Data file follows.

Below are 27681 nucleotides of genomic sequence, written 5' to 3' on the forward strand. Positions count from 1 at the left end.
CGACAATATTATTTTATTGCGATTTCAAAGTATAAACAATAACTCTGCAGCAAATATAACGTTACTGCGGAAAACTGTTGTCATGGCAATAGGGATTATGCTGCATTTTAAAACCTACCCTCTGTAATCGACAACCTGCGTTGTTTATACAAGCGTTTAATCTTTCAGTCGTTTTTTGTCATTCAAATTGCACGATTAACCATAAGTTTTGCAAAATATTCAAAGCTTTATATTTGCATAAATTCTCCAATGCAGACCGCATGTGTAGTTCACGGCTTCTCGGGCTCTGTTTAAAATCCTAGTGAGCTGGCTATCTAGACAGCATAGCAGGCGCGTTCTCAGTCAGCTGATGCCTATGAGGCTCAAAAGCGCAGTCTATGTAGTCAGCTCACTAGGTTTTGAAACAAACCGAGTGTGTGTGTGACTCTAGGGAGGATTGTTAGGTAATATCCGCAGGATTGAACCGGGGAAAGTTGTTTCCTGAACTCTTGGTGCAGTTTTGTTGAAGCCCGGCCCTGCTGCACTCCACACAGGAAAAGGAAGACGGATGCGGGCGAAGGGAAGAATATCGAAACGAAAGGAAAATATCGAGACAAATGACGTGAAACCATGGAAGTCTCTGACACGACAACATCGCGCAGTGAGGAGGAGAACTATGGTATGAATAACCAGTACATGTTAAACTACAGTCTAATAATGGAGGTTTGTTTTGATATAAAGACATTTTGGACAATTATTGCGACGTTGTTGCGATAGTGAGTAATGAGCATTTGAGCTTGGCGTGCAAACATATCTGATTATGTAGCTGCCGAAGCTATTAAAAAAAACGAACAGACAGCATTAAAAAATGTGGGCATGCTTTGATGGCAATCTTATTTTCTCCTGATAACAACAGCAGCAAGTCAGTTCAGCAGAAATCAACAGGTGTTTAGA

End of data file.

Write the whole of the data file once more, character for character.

Below are 27681 nucleotides of genomic sequence, written 5' to 3' on the forward strand. Positions count from 1 at the left end.
CGACAATATTATTTTATTGCGATTTCAAAGTATAAACAATAACTCTGCAGCAAATATAACGTTACTGCGGAAAACTGTTGTCATGGCAATAGGGATTATGCTGCATTTTAAAACCTACCCTCTGTAATCGACAACCTGCGTTGTTTATACAAGCGTTTAATCTTTCAGTCGTTTTTTGTCATTCAAATTGCACGATTAACCATAAGTTTTGCAAAATATTCAAAGCTTTATATTTGCATAAATTCTCCAATGCAGACCGCATGTGTAGTTCACGGCTTCTCGGGCTCTGTTTAAAATCCTAGTGAGCTGGCTATCTAGACAGCATAGCAGGCGCGTTCTCAGTCAGCTGATGCCTATGAGGCTCAAAAGCGCAGTCTATGTAGTCAGCTCACTAGGTTTTGAAACAAACCGAGTGTGTGTGTGACTCTAGGGAGGATTGTTAGGTAATATCCGCAGGATTGAACCGGGGAAAGTTGTTTCCTGAACTCTTGGTGCAGTTTTGTTGAAGCCCGGCCCTGCTGCACTCCACACAGGAAAAGGAAGACGGATGCGGGCGAAGGGAAGAATATCGAAACGAAAGGAAAATATCGAGACAAATGACGTGAAACCATGGAAGTCTCTGACACGACAACATCGCGCAGTGAGGAGGAGAACTATGGTATGAATAACCAGTACATGTTAAACTACAGTCTAATAATGGAGGTTTGTTTTGATATAAAGACATTTTGGACAATTATTGCGACGTTGTTGCGATAGTGAGTAATGAGCATTTGAGCTTGGCGTGCAAACATATCTGATTATGTAGCTGCCGAAGCTATTAAAAAAAACGAACAGACAGCATTAAAAAATGTGGGCATGCTTTGATGGCAATCTTATTTTCTCCTGATAACAACAGCAGCAAGTCAGTTCAGCAGAAATCAACAGGTGTTTAGA